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Secondary B-cell acute lymphoblastic leukaemia in a patient with multiple myeloma
  1. Benjamin Puliafito1,2,
  2. David Oveisi3,
  3. Christina Fanous4 and
  4. Monica El-Masry1,2
  1. 1Hematology and Oncology, VA West Los Angeles Medical Center, Los Angeles, California, USA
  2. 2Hematology and Oncology, University of California Los Angeles, Los Angeles, California, USA
  3. 3Hematology and Oncology, UCLA Medical Center Olive View, Sylmar, California, USA
  4. 4Medicine, University of Nevada Las Vegas, Las Vegas, Nevada, USA
  1. Correspondence to Dr Benjamin Puliafito; bpuliafito{at}


Although patients with multiple myeloma (MM) have improved survival with current therapies, there remains a long-term risk of treatment-associated second primary malignancies. We present a case of a patient with IgG kappa MM undergoing treatment for relapsed disease who was noted to have progressive pancytopenia. For his MM, he had previously undergone autologous stem cell transplant with high-dose melphalan and had received immunomodulatory (IMiD) agents in induction, maintenance and relapse regimens. A peripheral blood smear showed abnormal lymphoid cells, and a bone marrow biopsy revealed B-cell acute lymphoblastic leukaemia (B-ALL). He underwent intensive induction chemotherapy with plans for possible allogeneic stem cell transplant. Secondary B-ALL is a rare occurrence in patients with MM, with exposure to alkylating and IMiD agents being potential risk factors.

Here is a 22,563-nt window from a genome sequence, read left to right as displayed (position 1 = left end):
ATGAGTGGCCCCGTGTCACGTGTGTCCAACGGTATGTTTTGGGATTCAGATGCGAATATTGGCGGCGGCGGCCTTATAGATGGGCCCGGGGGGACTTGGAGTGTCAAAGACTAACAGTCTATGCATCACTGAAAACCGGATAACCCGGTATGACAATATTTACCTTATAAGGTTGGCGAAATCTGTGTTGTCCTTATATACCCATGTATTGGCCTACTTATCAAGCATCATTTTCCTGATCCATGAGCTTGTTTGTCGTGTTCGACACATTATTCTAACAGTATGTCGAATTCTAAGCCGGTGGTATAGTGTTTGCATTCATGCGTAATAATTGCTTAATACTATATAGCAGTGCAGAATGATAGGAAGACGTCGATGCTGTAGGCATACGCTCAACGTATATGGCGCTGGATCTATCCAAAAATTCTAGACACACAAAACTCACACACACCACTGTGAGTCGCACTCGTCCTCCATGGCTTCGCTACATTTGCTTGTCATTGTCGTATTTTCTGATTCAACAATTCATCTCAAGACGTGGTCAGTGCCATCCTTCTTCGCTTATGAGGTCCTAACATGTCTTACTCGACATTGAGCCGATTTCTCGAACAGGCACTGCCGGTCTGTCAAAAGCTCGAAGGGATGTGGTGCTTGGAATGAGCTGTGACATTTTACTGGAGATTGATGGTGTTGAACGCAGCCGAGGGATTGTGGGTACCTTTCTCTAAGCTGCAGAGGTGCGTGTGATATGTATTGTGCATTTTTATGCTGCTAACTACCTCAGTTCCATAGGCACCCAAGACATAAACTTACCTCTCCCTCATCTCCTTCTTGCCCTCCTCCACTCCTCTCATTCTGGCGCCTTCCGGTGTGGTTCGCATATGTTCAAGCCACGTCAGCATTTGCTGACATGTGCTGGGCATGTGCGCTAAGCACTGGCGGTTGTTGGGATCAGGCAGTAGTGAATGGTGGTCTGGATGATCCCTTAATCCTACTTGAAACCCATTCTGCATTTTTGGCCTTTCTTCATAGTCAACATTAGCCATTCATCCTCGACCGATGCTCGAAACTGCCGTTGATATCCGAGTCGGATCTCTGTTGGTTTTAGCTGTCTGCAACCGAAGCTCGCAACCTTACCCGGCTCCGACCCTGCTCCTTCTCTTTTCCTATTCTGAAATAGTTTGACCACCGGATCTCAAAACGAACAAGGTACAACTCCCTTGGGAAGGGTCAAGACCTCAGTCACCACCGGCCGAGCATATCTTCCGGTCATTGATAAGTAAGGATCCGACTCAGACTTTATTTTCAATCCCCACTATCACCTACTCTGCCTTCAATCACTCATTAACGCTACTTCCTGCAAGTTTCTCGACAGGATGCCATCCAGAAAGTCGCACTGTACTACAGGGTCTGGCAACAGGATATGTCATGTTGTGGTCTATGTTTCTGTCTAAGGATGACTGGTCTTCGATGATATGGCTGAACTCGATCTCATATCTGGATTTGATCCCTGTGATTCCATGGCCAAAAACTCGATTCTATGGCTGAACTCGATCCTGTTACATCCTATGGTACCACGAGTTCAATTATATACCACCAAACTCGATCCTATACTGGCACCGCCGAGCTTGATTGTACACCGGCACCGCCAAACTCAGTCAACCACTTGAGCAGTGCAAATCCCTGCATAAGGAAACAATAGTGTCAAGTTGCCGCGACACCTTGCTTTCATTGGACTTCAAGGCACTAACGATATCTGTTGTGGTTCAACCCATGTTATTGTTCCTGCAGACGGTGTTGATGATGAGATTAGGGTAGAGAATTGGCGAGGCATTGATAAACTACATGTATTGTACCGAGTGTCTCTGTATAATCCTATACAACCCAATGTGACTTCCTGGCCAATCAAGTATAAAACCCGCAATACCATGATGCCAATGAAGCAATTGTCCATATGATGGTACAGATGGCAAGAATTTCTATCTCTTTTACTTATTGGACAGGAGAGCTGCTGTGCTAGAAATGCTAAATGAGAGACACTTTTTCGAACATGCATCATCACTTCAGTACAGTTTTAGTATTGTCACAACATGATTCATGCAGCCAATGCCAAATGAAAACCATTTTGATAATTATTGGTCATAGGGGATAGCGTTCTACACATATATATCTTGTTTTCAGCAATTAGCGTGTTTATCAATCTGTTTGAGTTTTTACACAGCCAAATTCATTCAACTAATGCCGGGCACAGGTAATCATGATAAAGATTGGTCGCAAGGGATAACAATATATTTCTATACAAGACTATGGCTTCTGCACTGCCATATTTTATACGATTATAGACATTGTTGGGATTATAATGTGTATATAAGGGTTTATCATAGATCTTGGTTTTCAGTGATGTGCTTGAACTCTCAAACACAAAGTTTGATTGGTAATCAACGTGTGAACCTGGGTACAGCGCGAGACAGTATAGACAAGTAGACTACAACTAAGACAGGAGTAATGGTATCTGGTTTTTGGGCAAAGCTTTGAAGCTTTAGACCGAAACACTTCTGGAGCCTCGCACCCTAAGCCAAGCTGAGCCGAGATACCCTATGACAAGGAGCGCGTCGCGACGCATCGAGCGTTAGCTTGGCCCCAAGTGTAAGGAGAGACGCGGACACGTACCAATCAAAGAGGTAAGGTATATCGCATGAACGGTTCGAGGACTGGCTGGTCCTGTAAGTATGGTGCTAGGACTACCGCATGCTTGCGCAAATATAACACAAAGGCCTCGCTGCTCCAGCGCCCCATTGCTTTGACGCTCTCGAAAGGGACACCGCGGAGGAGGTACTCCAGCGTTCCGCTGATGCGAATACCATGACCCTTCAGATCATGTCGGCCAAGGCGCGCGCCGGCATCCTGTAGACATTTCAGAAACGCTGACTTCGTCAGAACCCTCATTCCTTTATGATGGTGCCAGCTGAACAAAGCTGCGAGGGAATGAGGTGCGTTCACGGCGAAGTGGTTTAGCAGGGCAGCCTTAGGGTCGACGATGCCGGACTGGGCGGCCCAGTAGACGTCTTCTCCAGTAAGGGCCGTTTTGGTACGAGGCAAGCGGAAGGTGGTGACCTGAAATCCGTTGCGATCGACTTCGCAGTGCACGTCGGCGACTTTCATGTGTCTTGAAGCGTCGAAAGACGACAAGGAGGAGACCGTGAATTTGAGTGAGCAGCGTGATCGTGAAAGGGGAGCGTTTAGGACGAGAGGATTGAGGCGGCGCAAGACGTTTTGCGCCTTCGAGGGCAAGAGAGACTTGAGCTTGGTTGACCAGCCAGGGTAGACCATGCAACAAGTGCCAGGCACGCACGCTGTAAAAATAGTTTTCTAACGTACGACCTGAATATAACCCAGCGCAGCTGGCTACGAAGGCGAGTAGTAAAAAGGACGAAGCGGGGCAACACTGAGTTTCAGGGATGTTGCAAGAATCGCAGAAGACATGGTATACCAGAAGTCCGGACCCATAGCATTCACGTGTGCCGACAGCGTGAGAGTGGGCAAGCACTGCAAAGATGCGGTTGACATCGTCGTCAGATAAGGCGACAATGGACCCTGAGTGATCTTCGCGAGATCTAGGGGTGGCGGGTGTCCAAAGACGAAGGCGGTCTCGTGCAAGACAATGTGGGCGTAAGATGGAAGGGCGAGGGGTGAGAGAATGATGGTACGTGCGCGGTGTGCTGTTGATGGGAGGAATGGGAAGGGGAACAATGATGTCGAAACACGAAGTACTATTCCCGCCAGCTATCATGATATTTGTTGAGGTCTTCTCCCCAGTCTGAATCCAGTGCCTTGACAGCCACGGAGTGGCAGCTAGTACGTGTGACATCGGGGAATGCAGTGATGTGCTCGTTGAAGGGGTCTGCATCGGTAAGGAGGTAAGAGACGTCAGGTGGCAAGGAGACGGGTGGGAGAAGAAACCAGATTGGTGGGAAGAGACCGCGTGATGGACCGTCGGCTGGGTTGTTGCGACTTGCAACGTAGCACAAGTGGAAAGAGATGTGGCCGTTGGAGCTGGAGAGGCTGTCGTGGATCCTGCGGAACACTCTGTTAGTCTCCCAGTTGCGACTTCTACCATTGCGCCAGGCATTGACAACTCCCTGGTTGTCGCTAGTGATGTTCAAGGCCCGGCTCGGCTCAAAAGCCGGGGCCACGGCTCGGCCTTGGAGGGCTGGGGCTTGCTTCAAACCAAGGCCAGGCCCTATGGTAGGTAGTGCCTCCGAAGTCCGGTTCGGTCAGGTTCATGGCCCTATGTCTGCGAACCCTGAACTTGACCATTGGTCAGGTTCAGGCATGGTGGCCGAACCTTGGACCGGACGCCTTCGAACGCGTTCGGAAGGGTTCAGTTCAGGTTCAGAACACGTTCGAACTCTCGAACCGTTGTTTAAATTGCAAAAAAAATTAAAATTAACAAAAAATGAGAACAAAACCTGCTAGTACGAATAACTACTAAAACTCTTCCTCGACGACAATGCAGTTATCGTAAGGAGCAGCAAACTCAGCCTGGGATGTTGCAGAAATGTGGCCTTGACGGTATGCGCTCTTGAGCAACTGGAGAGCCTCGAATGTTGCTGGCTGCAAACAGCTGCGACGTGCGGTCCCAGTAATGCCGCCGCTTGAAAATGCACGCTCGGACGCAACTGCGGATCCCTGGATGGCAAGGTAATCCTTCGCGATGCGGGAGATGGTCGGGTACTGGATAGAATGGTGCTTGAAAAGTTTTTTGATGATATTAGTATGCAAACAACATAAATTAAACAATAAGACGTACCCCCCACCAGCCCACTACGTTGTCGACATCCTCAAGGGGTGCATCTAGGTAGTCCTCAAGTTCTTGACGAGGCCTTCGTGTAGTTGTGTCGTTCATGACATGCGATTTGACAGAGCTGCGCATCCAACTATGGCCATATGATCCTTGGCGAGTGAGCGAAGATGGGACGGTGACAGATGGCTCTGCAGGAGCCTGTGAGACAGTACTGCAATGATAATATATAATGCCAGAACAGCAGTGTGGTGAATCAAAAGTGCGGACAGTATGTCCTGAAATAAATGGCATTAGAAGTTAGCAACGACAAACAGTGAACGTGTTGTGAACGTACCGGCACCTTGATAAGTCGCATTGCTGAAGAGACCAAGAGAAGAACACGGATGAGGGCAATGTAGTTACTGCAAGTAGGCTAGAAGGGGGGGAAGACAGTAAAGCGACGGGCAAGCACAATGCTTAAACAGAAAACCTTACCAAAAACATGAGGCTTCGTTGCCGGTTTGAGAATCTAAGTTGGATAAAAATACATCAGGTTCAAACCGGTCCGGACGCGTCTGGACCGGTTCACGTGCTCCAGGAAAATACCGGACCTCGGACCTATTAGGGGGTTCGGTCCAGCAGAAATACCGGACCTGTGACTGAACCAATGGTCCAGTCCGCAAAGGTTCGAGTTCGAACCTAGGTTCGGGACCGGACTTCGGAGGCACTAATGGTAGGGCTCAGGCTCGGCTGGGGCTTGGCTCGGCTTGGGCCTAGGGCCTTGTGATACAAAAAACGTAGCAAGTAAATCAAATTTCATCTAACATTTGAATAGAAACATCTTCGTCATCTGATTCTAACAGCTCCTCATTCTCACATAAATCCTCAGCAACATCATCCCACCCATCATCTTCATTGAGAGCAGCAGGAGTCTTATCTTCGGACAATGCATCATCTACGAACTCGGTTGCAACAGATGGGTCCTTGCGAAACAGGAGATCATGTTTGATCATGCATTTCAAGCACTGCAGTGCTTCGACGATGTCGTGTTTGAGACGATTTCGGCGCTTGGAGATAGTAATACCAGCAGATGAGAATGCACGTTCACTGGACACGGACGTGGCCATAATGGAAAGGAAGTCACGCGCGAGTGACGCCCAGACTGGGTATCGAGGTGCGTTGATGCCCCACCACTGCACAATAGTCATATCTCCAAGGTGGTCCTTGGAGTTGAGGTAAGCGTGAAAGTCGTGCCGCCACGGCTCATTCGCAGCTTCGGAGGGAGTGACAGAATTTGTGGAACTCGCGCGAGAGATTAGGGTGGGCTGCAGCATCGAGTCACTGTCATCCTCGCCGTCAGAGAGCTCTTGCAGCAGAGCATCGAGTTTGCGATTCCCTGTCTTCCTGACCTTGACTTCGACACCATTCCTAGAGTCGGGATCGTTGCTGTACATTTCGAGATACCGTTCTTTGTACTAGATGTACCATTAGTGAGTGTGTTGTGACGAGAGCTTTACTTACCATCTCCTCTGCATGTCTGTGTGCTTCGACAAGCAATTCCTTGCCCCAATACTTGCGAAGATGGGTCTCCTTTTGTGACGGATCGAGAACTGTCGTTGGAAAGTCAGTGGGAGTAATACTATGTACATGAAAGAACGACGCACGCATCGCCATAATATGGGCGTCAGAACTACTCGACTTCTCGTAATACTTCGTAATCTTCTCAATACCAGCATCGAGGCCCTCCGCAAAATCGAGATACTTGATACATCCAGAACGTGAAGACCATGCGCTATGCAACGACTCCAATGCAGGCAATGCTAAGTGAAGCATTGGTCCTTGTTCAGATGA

• Oncology
  • Chemotherapy
  • Haematology (incl blood transfusion)
  • Carcinogenesis
  • Pathology

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  • Contributors BP contributed to the writing of the case report and discussion. DO, CF and ME-M contributed to patient care and the writing of the case report and discussion. All authors accepted responsibility for the finished work and the conduct of the study and controlled the decision to publish.

  • Funding The authors have not declared a specific grant for this research from any funding agency in the public, commercial or not-for-profit sectors.

  • Case reports provide a valuable learning resource for the scientific community and can indicate areas of interest for future research. They should not be used in isolation to guide treatment choices or public health policy.

  • Competing interests None declared.

  • Provenance and peer review Not commissioned; externally peer reviewed.